Yesterday, I got a huge shipment of books from Amazon. Yes, I buy from Amazon, even as I also support local, independent bookstores--and chain bookstores like Barnes and Noble and Borders; I'll buy books from anyone who has what I'm seeking. I got 5 or 6 volumes of poetry, which I'll write about in the weeks to come.
My husband and I fell under the spell of Daniel Amen, who seems to be on the air nonstop when our PBS station does fundraising, so I bought us a copy of Amen's Change Your Brain, Change Your Body: Use Your Brain to Get and Keep the Body You Have Always Wanted. After hearing William Alexander on this installment of The Diane Rehm Show, I got 52 Loaves:One Man's Relentless Pursuit of Truth, Meaning, and a Perfect Crust and Justin Cronin's The Passage, which I'm almost afraid to read whilst on vacation on my sister's sailboat, since several reviewers have mentioned how the book left them afraid of the dark. I remember in high school reading Stephen King's Salem's Lot, which left me scared to sleep--what if I invited a vampire into the house because I was talking in my sleep?
Last night, as we watched The Simpsons, I read (out loud) a poem from a different volume at each commercial break. It was an interesting approach, both to old reruns, the commercials that dissect them, and to poetry.
I flipped through my stack of books and was reminded of my adolescent practice. I used to save up all my allowance and birthday money and babysitting money, and every so often, I'd go to B. Dalton Bookstore and buy whatever I wanted. For the most part, I was buying those young adult novels, where a teen is in trouble (pregnancy, drug abuse, hit and run driving, paranormal experiences of all kinds) and can't rely on the adults for help. I loved not having to choose between them. I loved gorging on books.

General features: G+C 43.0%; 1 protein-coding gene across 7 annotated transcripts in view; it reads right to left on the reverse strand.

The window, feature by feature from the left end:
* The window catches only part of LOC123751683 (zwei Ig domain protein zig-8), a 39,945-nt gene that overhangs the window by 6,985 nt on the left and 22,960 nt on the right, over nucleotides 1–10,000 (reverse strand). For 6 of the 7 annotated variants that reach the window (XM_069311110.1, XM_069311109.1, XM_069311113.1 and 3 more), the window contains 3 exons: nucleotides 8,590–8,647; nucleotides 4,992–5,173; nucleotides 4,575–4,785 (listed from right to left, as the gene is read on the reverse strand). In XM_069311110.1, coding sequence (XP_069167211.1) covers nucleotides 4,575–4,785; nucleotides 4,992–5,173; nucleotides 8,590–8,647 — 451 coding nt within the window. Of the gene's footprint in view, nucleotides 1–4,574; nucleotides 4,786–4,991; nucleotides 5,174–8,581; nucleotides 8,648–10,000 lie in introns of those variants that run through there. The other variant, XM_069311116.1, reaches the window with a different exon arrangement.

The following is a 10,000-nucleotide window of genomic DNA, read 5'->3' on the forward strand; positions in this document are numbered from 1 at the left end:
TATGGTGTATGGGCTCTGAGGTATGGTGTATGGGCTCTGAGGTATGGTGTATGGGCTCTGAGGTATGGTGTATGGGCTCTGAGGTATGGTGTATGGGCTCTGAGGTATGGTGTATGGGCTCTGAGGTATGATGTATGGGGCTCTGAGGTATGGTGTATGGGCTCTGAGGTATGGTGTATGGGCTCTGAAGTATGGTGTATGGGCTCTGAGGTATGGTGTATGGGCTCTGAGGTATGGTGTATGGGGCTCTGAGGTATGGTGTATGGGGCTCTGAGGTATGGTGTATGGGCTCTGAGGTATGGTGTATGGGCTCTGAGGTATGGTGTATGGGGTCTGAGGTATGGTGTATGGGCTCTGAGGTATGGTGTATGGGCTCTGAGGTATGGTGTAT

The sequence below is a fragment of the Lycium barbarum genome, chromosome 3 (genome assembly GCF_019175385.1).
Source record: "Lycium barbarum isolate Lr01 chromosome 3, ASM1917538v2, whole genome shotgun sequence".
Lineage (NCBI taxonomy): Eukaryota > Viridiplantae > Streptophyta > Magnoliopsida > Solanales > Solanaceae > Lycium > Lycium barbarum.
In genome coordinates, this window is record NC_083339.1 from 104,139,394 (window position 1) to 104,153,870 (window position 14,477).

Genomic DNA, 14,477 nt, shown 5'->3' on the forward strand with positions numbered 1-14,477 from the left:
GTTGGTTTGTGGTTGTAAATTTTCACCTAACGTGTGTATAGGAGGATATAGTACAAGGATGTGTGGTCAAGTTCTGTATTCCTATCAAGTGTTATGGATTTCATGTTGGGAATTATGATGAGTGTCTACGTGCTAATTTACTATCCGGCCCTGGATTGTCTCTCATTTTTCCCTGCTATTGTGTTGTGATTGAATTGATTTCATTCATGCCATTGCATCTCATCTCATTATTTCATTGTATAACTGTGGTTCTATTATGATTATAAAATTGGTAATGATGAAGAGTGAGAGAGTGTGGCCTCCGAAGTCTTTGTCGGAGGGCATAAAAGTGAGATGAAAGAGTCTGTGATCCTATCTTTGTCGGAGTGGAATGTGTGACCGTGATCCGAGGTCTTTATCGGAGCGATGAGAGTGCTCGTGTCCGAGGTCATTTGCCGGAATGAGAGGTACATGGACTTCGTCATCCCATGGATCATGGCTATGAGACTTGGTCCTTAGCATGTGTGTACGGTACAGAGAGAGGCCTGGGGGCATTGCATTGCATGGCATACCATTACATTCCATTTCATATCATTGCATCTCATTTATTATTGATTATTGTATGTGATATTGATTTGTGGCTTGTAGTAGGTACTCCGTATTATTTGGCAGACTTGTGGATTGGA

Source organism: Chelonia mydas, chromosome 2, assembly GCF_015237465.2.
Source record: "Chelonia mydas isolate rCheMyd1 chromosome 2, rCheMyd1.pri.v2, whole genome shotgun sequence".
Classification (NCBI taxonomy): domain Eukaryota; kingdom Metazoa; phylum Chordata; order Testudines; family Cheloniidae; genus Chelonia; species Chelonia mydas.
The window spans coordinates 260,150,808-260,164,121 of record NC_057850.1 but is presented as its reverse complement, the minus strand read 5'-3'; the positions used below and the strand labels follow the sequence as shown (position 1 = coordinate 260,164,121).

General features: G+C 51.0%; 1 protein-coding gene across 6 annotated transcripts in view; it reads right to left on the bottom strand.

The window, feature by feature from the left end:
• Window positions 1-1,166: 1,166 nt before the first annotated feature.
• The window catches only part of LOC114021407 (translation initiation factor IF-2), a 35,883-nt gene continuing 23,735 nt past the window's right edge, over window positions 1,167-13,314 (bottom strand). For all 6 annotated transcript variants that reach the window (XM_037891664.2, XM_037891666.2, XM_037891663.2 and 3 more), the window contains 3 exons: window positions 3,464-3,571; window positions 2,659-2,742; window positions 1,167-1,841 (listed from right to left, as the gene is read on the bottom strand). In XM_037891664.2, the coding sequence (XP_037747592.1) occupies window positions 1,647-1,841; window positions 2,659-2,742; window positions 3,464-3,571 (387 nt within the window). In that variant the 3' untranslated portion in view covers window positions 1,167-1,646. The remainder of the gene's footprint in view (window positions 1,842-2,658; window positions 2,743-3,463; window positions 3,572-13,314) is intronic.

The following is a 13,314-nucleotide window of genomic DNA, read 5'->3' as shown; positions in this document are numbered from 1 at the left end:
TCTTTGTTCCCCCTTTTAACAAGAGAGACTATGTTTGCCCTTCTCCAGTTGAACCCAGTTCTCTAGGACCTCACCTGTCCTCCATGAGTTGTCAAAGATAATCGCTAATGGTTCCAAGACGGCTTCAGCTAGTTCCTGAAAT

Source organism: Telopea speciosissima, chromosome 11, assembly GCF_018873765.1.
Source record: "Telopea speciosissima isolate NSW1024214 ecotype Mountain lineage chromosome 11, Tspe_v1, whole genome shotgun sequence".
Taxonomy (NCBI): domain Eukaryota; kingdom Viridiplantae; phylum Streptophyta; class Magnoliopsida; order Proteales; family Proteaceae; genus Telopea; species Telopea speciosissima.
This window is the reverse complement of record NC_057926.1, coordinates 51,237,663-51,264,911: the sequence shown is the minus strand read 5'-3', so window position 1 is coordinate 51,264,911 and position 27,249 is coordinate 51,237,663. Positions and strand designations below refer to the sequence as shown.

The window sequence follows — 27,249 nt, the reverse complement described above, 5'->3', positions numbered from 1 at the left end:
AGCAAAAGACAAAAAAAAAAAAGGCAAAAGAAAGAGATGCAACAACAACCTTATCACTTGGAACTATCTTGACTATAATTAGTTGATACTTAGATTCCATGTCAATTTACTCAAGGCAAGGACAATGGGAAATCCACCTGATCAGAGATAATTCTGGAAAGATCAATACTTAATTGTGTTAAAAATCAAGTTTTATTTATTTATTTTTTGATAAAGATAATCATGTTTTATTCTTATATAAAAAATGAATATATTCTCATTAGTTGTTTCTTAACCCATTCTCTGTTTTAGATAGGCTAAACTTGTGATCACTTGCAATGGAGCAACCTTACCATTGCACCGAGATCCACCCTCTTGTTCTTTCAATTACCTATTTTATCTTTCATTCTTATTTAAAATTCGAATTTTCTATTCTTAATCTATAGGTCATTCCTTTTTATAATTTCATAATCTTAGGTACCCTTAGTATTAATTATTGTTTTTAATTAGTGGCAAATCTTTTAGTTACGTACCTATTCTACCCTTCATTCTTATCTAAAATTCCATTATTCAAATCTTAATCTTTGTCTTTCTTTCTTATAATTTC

I still love gorging on books. Now I tend to buy them and put them on the shelf while I wait for a chance to read them. But I love going to a bookstore and telling myself I can buy whatever I want. I love loading books into the Amazon cart and waiting for the right time in the credit card cycle to place the order--that wonderful anticipation! I love being surrounded by stacks of books--the books which wait patiently for me and the books which I read long ago, but can't quite surrender yet.
I've already bought my dad a Father's Day present (a book--shh! don't tell), but if I hadn't, I'd contribute to one of the social justice organizations suggested in this piece by Nicolas Kristof. He tells us some of the stats of what we'll spend on Father's Day cards and gifts, and then he suggests some amazing social justice organizations which could make better use of that money. Most of us have dads who have more stuff than they can use in any one lifetime. Why not give to organizations which help the kids who don't have dads in their lives?
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